Wandersong - Nintendo Switch Review

Fulfill Your Wanderlust Through Song!

  • System: Switch, PC, Mac
  • Publisher: Humble Bundle
  • Developer: Greg Lobanov
  • Release Date: September 27, 2018
  • Price:$19.99
  • Rating: E for Everyone
  • Genre: Adventure, Platformer, Music
  • Players: 1
  • Official Website: https://wanderso.ng/

Who it Caters to

Have you ever played an RPG with your friends and gotten stuck playing the bard? Wandersong is the answer to your disappointment by making that dreadful scenario fun! The world is on the verge of destruction, and the bard will need to learn the Earth Song if he wants to prevent life as we know it from collapsing. In order to stop the apocalypse, you’ll need to travel to all 7 realms, meet with their respective masters, and learn their part of the song!

So if you love story-driven platformers but are sick of the crushing ambience that has dominated that particular subset of the genre, Wandersong is a breath of fresh air. It’s a candy-coated alternative in the “road trip” style platformer that’s been headlined by dark and dour games like Limbo or Inside. The puzzles are there to keep you active in the story rather than challenge your puzzle-solving skills like Braid or Rose in the Twilight.

What to Expect

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Despite the setting and plot structure, Wandersong has absolutely no RPG elements. Wandersong is a puzzle-platformer through and through, so there’s no need to break out Google Spreadsheets to chart out your skill trees. You choose one of 8 notes to sing from a wheel using the right analog stick or the touchpad and use these notes to solve puzzles. Not musically inclined? No worries! Your notes are helpfully color-coded and any puzzle that needs a specific sequence of notes will be attuned to that color.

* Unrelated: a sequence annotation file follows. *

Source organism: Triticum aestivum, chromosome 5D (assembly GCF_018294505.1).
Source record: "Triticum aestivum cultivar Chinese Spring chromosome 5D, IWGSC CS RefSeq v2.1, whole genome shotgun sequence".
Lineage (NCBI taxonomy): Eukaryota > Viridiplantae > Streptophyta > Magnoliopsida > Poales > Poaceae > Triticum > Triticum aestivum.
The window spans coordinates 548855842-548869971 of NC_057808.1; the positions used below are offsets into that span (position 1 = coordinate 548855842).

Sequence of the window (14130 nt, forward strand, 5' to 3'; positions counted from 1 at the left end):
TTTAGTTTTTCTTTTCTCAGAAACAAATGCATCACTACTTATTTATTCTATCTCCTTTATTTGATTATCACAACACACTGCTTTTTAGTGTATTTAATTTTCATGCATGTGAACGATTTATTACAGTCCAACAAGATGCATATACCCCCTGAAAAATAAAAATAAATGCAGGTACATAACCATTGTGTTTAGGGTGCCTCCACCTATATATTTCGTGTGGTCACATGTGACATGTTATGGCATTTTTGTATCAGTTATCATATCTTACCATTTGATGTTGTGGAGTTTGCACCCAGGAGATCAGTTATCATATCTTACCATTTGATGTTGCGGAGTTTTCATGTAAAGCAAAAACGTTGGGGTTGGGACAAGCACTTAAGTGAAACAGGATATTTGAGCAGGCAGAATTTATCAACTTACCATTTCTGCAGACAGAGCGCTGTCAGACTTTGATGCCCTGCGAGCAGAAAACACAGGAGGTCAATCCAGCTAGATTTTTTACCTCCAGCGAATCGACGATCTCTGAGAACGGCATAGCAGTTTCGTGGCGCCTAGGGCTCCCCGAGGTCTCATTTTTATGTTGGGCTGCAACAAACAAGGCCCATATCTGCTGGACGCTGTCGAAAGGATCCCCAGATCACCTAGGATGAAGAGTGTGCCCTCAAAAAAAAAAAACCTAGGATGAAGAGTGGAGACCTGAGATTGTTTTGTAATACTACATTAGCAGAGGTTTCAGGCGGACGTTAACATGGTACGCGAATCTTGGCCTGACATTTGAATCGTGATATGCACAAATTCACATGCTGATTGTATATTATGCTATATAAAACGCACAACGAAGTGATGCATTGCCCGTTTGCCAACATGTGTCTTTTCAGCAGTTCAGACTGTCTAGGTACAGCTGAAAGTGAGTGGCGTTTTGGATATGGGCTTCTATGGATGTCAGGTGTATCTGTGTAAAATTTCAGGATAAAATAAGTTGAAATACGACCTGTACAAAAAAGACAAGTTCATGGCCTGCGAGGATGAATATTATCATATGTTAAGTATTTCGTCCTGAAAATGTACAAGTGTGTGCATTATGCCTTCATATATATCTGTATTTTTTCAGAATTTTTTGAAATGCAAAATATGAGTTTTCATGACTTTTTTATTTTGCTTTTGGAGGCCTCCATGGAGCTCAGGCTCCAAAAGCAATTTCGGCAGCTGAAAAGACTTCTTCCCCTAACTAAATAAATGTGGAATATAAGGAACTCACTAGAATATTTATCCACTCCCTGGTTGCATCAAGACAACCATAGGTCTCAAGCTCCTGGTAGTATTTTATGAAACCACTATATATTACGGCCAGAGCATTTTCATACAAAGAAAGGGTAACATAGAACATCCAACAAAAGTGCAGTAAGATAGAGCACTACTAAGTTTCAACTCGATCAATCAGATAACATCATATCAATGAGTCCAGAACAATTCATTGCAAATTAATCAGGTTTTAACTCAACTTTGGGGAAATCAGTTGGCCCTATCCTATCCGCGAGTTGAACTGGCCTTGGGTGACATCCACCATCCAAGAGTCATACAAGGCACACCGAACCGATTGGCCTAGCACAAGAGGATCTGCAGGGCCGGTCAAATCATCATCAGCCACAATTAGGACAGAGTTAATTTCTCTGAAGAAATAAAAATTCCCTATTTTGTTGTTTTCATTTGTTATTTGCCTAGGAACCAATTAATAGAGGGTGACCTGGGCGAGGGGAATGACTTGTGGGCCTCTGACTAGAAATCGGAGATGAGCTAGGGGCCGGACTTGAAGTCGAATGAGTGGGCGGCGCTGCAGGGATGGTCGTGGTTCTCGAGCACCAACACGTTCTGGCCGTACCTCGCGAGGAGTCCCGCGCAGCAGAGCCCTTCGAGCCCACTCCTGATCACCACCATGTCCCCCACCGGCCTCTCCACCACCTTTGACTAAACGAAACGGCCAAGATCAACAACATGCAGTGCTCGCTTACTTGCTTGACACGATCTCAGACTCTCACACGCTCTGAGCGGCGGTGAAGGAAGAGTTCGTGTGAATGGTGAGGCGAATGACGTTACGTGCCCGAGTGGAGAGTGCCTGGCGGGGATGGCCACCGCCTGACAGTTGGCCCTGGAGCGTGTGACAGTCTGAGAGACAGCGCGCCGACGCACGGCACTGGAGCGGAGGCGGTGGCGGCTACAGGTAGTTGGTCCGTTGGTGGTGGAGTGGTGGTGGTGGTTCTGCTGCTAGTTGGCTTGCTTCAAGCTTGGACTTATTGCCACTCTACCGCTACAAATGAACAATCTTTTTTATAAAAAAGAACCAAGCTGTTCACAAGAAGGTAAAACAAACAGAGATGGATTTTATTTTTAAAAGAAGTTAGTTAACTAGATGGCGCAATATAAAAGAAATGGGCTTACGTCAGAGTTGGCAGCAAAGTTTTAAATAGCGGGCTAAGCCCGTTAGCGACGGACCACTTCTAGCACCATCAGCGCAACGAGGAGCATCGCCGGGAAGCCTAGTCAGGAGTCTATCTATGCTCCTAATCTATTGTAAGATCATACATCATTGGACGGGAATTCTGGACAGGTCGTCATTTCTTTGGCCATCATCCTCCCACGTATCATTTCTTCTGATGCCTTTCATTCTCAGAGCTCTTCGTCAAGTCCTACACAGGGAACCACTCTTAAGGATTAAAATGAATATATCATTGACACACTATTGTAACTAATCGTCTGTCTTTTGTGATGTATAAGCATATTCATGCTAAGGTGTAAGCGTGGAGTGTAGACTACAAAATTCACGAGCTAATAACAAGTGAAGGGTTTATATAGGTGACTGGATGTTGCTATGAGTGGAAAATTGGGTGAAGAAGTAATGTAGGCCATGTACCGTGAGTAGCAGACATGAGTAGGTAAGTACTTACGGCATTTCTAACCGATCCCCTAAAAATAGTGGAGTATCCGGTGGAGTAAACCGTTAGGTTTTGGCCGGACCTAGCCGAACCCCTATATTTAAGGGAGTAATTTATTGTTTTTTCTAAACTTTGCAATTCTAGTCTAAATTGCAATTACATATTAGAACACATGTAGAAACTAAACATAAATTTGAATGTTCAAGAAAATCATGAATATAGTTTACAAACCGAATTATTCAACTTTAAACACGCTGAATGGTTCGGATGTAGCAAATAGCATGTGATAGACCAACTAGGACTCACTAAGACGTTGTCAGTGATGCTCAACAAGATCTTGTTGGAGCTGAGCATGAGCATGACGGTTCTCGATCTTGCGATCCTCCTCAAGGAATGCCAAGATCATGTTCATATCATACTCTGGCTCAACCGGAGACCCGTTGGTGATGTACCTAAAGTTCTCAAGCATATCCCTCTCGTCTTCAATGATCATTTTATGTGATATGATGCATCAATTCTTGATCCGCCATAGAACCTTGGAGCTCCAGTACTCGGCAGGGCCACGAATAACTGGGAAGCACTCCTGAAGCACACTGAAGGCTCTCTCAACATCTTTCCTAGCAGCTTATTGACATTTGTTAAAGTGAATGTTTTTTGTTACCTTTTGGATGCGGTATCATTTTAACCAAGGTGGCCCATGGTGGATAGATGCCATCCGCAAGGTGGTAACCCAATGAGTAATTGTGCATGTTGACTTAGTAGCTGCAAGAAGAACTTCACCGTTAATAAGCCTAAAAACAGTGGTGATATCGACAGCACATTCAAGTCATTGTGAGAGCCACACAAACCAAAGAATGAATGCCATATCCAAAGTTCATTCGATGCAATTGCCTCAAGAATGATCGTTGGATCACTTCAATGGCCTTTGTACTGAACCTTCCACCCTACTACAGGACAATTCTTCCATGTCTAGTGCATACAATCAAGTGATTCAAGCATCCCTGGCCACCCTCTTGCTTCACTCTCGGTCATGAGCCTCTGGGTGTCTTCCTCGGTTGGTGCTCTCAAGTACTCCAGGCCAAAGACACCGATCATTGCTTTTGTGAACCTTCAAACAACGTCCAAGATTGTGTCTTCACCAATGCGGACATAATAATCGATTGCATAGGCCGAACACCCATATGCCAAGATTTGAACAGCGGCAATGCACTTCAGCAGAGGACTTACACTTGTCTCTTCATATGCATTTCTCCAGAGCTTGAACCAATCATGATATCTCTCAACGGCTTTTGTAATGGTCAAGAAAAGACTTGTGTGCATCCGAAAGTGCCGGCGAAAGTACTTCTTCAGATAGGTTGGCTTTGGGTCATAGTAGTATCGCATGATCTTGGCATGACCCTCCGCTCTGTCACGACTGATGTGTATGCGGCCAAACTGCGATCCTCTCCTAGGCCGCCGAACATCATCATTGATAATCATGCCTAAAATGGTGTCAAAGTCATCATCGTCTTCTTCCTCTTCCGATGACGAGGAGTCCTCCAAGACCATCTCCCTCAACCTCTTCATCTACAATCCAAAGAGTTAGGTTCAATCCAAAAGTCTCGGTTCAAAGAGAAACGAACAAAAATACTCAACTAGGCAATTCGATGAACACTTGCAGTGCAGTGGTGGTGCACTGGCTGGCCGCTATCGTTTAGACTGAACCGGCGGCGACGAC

Style-wise, expect a cavalcade of offbeat humor very much akin to Earthbound or Undertale. You’ll find yourself in silly situations with colorful characters that define each chapter. There’s a gang of coffee-loving pirates, an overly-confident violinist that you have to best musically, a dog-obsessed poet who can’t figure out basic animal domestication, and so forth. Most of the puzzles that take place outside of the mystical realms revolve around solving problems for each of these characters. Mixed in with all the silliness is the occasional turn to drama, like helping an accordion player reconcile their depression with the recent loss of their mother.

Wandersong Trailer:


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At its core, Wandersong is a story about identity and reconciling who you are with how you are labeed. It’s really not possible to delve into this deeply without going into spoilers, but every character is driven by what society has determined for them in the world. Monsters are attacked simply because humans have dubbed them as dangerous. Miriam dislikes you because you undermine her own role as a witch and what makes her special. The eventual villain of the story goes to insane lengths to protect their own notion of their desired identity. It’s a well-thought-out story overall, even if it’s a bit too on-the-nose with repeatedly using standard RPG class terminology to do so.

In fact, “on the nose” is probably the best way to describe the writing of Wandersong in general. The dialogue in Wandersong can be a bit too explanatory by pointing out very obvious things for the sake of comedy or drama. This is where the story is at its weakest. Characters will spout very pointed lines like “You didn’t think a corny naive speech would ACTUALLY stop this from happening, did you?”, where it will completely take you out of the drama of the narrative. Sometimes Wandersong will even reverse this and turn it into a joke, which undermines the more somber and tense atmosphere it was striving for.

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In fact, you’ll probably know whether or not you’ll enjoy the comedy based on the trailers. It’s very much a “love it or hate it” style of writing, and will depend on how much you enjoy off-beat quirkiness. There are some fun bits here and there but, overall, it’s hard to ignore the Earthbound and Undertale influence in the game. If you’re really into that style of humor and are craving for more, you’re in for a treat. If you got your fill with those aforementioned games… well, it’s not so overbearing that it detracts from the emotional core of Wandersong.